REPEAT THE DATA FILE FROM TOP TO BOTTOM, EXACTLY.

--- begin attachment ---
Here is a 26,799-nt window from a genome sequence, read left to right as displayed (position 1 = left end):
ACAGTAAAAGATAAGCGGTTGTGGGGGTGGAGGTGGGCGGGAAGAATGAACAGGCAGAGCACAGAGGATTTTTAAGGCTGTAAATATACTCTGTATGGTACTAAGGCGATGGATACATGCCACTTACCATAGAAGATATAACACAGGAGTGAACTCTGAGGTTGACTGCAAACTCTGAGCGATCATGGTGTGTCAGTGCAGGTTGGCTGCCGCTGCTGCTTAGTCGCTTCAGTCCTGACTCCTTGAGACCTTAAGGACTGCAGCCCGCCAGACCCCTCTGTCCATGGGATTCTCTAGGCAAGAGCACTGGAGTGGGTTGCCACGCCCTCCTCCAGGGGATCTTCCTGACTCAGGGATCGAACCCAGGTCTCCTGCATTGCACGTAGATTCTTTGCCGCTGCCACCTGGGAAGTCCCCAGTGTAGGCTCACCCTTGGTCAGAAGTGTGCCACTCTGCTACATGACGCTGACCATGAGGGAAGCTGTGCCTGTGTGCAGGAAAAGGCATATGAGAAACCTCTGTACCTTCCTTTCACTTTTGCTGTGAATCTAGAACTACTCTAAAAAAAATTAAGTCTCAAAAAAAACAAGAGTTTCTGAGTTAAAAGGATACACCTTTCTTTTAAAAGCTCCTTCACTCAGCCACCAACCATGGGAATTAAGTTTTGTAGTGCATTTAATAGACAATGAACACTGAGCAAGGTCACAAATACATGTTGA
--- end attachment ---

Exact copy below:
Here is a 26,799-nt window from a genome sequence, read left to right as displayed (position 1 = left end):
ACAGTAAAAGATAAGCGGTTGTGGGGGTGGAGGTGGGCGGGAAGAATGAACAGGCAGAGCACAGAGGATTTTTAAGGCTGTAAATATACTCTGTATGGTACTAAGGCGATGGATACATGCCACTTACCATAGAAGATATAACACAGGAGTGAACTCTGAGGTTGACTGCAAACTCTGAGCGATCATGGTGTGTCAGTGCAGGTTGGCTGCCGCTGCTGCTTAGTCGCTTCAGTCCTGACTCCTTGAGACCTTAAGGACTGCAGCCCGCCAGACCCCTCTGTCCATGGGATTCTCTAGGCAAGAGCACTGGAGTGGGTTGCCACGCCCTCCTCCAGGGGATCTTCCTGACTCAGGGATCGAACCCAGGTCTCCTGCATTGCACGTAGATTCTTTGCCGCTGCCACCTGGGAAGTCCCCAGTGTAGGCTCACCCTTGGTCAGAAGTGTGCCACTCTGCTACATGACGCTGACCATGAGGGAAGCTGTGCCTGTGTGCAGGAAAAGGCATATGAGAAACCTCTGTACCTTCCTTTCACTTTTGCTGTGAATCTAGAACTACTCTAAAAAAAATTAAGTCTCAAAAAAAACAAGAGTTTCTGAGTTAAAAGGATACACCTTTCTTTTAAAAGCTCCTTCACTCAGCCACCAACCATGGGAATTAAGTTTTGTAGTGCATTTAATAGACAATGAACACTGAGCAAGGTCACAAATACATGTTGA